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Do your interests and hobbies look like a Getty stock photo?

Do you have a trail of burnt bridges and faded dreams in your wake? Me too.

We all treat food expiration and best before dates a little differently, don’t we? There’s the classic “sniff test”; what you can’t see won’t hurt you, right? The ‘nuke’ method; just reheat until everything, even nutrients, are dead. Or the indiscriminate disposal at 0001 hours on the date prescribed. What do you do and how do you know when your life is a little stale? 

I’d been sniff testing my way through life for a while. Looming anxiety had been developing for many years after being way too hasty in the past with snap decisions and knee-jerk rejections, ultimately resulting in much regret and wondering, “maybe it was still good?” In the short-term, I’d been happy to drop everything and run for the sake of change and a new challenge. But when I continued to look back on my life, there was a recurring theme of wasted and missed opportunities. So then I tried persevering a little; sticking with the job, the house or the boyfriend, even while they sometimes got more and more toxic… Usually without me realizing. It was an unbalanced, unfulfilling cycle and I was determined to find a way to utilize my dynamic nature for a more long-term, sustainable lifestyle. And so, here I am, living in Tokyo; reigniting passions from the past.

But before all this, let’s rewind to 2010 where the seed was kind of planted. My first true overseas holiday to, you know it… Japan. A month-long whirlwind of new sights, smells and sounds. I’d fallen in love, maybe a little prematurely, but I was younger then. Japan had everything I needed and wanted. There was a near-perfect synergy of order and chaos, city and nature, past and present, as well as hilariously unhealthy junk food versus pure, wholesome sashimi. This experience became the catalyst for bigger changes and challenges.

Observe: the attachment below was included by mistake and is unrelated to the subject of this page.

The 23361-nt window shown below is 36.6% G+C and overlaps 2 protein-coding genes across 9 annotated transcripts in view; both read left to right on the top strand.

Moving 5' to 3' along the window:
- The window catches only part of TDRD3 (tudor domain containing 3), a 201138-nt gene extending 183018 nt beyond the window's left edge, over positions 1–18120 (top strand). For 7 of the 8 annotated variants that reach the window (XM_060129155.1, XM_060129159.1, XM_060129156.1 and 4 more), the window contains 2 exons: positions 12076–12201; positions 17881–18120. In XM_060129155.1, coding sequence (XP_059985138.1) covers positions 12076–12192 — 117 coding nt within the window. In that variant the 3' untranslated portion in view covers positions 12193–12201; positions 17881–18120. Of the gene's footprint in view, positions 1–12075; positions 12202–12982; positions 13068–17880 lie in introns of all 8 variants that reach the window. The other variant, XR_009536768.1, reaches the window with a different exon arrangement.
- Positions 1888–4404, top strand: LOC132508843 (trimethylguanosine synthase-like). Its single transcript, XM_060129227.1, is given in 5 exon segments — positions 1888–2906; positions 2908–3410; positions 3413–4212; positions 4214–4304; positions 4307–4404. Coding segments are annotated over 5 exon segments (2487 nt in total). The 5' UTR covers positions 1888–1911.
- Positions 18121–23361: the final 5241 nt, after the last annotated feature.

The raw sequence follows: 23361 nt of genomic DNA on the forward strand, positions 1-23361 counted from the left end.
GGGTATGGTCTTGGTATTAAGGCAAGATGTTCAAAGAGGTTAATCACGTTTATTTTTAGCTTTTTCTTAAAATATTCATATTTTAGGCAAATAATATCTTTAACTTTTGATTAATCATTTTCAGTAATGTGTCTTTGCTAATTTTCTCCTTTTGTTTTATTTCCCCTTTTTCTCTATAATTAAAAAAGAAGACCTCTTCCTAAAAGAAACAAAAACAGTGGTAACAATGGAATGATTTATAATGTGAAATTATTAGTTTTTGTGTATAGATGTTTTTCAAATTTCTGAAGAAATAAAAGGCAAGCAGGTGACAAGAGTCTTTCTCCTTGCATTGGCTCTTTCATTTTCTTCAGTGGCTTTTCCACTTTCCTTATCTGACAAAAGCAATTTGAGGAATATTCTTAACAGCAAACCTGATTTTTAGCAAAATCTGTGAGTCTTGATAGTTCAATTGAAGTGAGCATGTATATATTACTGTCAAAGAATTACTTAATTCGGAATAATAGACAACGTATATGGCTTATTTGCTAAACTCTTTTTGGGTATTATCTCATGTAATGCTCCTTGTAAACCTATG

After 2010, I began a regular affair with Japan. As often as I could afford and despite others telling me to go somewhere different and see something else, I couldn’t stop returning. In between each holiday, I continued with my cycle of settling and uprooting at the drop of a hat, but one thing remained constant. This passion for Japan. So then I started flirting with the idea of this affair becoming something more long-term. 

My second biggest demonstration of “dynamic personal development” (as I like to call it), was in 2015 when I decided to discard all comfort and convenience for the sake of university and become a mature age student. Enter, Graphic Design. I have a distinct memory of one particular class where I was sitting down with a lecturer getting feedback on some work and I was feeling utterly defeated. I wasn’t a famous Graphic Designer after 2 years at uni and I was starting to think I was actually pretty terrible at it. The lecturer looked at me and asked what exactly I was hoping to get from the qualification and industry. I took a moment and replied that maybe I was just looking for a piece of paper to help get me to Japan one day… Funnily enough, the project I was getting feedback on was a piece about creative influence, and I chose Ikko Tanaka as my focus… I ended up getting a top score. But then, like everything in the randomly stocked fridge that seems to be my life, I got rid of my career in Graphic Design. Most of it anyway… I might’ve frozen some just in case.